The Federal Highway Administration’s Congestion, Mitigation and Air Quality (CMAQ) program will provide $30 million to increase Colorado’s natural gas fueling infrastructure. The funds will provide for the statewide construction of compressed natural gas fueling stations and the purchase of natural gas vehicles (NGV).
Increased use of natural gas as a transportation fuel diversifies Colorado’s portfolio, supports locally produced energy, improves air quality and can save money through lower fuel costs. These funds are critical to support installation of compressed natural gas fueling stations along the state’s major transportation corridors. These stations will help ensure an NGV owner can drive nearly anywhere across the state fueled by Colorado-produced gas.—Colorado Governor John Hickenlooper
In 2011, Hickenlooper and Oklahoma Gov. Mary Fallin joined 14 other states to sign a multi-state Memorandum of Understanding committing to the purchase of NGVs for each State’s fleet and encouraging the development of more functional and affordable CNG vehicles. As a result of the effort, car manufacturers are offering states lower cost NGVs and more model types including the recent introduction of half-ton trucks and mid-sized sedans which run on CNG.
Earlier this month, the Colorado Energy Office led an agreement among 29 large fleet owners including local governments, private sector companies, other public entities and members of the natural gas industry. These organizations committed to help accelerate the deployment of NGVs and accompanying fueling station infrastructure.
The CMAQ funds will help with the construction of as many as 30 compressed natural gas fueling stations, and for the adoption of at least 1,000 natural gas vehicles to be awarded for use statewide. The four-year program will be managed by the Colorado Energy Office with the support of the Colorado Department of Transportation (CDOT), the Regional Air Quality Council (RACQ) and local governments.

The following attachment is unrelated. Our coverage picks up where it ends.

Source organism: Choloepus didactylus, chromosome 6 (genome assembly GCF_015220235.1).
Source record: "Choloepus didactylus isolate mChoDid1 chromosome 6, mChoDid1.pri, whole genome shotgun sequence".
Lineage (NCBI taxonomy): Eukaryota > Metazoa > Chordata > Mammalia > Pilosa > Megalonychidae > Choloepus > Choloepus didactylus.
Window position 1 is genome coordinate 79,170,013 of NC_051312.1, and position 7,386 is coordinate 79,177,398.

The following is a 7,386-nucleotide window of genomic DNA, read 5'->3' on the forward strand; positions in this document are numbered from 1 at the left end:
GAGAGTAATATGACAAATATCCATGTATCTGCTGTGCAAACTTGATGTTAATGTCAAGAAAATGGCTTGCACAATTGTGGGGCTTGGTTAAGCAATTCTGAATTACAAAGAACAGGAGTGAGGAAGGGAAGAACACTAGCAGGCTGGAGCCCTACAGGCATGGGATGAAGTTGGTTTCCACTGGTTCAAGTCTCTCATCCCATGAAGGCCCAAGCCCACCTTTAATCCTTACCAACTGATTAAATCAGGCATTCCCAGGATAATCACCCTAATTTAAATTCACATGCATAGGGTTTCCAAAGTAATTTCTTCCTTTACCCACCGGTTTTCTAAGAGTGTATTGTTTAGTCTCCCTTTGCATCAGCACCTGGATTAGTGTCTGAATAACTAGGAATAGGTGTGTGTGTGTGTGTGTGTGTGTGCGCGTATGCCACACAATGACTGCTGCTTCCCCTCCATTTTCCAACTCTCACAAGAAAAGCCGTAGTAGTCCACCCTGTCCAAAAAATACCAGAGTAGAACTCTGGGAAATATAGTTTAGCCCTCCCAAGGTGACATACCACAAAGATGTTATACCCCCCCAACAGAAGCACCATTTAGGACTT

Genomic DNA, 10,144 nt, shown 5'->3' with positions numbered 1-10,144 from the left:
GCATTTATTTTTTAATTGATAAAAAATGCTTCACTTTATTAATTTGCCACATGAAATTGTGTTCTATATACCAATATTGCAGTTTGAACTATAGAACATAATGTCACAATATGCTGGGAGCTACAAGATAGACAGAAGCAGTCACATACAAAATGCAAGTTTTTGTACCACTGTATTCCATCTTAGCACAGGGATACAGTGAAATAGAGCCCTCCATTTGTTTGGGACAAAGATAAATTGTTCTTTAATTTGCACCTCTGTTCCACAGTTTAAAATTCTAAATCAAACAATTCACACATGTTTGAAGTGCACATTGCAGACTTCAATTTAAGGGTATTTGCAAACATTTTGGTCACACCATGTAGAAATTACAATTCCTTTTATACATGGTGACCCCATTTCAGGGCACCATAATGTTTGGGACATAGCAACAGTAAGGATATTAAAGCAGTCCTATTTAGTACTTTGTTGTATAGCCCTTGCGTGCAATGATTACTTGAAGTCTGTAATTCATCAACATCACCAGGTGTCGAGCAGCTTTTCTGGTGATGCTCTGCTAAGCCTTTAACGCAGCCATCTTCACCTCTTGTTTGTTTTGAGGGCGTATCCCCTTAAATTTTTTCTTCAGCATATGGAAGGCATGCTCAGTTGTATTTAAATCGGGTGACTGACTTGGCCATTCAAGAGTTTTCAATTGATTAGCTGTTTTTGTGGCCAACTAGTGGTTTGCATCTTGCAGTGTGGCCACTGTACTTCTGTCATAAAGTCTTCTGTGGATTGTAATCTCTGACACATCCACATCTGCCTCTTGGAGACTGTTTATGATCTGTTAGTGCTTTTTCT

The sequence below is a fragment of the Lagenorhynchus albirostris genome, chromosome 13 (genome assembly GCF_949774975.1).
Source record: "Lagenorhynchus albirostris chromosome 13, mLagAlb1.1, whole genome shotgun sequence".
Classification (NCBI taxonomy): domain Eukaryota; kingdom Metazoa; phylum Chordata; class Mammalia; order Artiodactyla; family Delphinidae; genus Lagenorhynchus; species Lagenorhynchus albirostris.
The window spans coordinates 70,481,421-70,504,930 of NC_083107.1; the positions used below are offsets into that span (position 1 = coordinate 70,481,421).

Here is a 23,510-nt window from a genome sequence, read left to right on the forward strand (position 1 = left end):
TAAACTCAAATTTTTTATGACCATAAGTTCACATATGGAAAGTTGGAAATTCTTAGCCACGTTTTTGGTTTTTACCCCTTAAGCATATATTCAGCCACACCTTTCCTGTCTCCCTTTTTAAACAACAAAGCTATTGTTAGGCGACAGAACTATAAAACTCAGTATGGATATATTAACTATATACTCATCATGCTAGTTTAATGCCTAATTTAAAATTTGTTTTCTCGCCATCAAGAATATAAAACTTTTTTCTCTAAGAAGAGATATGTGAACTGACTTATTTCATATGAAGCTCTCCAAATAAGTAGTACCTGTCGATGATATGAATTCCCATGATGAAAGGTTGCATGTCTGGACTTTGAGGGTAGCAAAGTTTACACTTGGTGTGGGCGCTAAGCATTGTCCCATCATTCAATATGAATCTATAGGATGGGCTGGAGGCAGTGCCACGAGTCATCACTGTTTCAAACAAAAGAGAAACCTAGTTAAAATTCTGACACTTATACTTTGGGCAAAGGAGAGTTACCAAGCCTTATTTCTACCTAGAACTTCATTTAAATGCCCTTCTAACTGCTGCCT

The CMAQ funds received approval through a vote by the Colorado Transportation Commission.
Jointly administered by FHWA and the Federal Transit Administration (FTA), the CMAQ program was founded in 1991 and reauthorized under the Transportation Equity Act for the 21st Century (TEA-21) in 1998; the Safe, Accountable, Flexible, and Efficient Transportation Equity Act: A Legacy for Users (SAFETEA-LU) in 2005; and most recently, the Moving Ahead for Progress in the 21st Century Act (MAP-21) in July, 2012.
Through the close of the SAFETEA-LU period in 2012, the CMAQ program has provided nearly $30 billion in just under 29,000 transportation-environmental projects to State DOTs, metropolitan planning organizations, and other sponsors across the country. As with its predecessor legislation, the MAP-21 provides funding to areas in non-attainment or maintenance for ozone, carbon monoxide, and/or particulate matter. In addition, those State that have no non-attainment or maintenance areas still receive a minimum apportionment of CMAQ funding for either air quality projects or other elements of flexible spending.
The MAP-21 provides just over $2.2 billion in CMAQ funding for each year of the authorization-2013 and 2014. While project eligibility remains basically the same, the legislation places considerable emphasis on diesel engine retrofits and other efforts that underscore the priority on reducing fine particle pollution (PM2.5).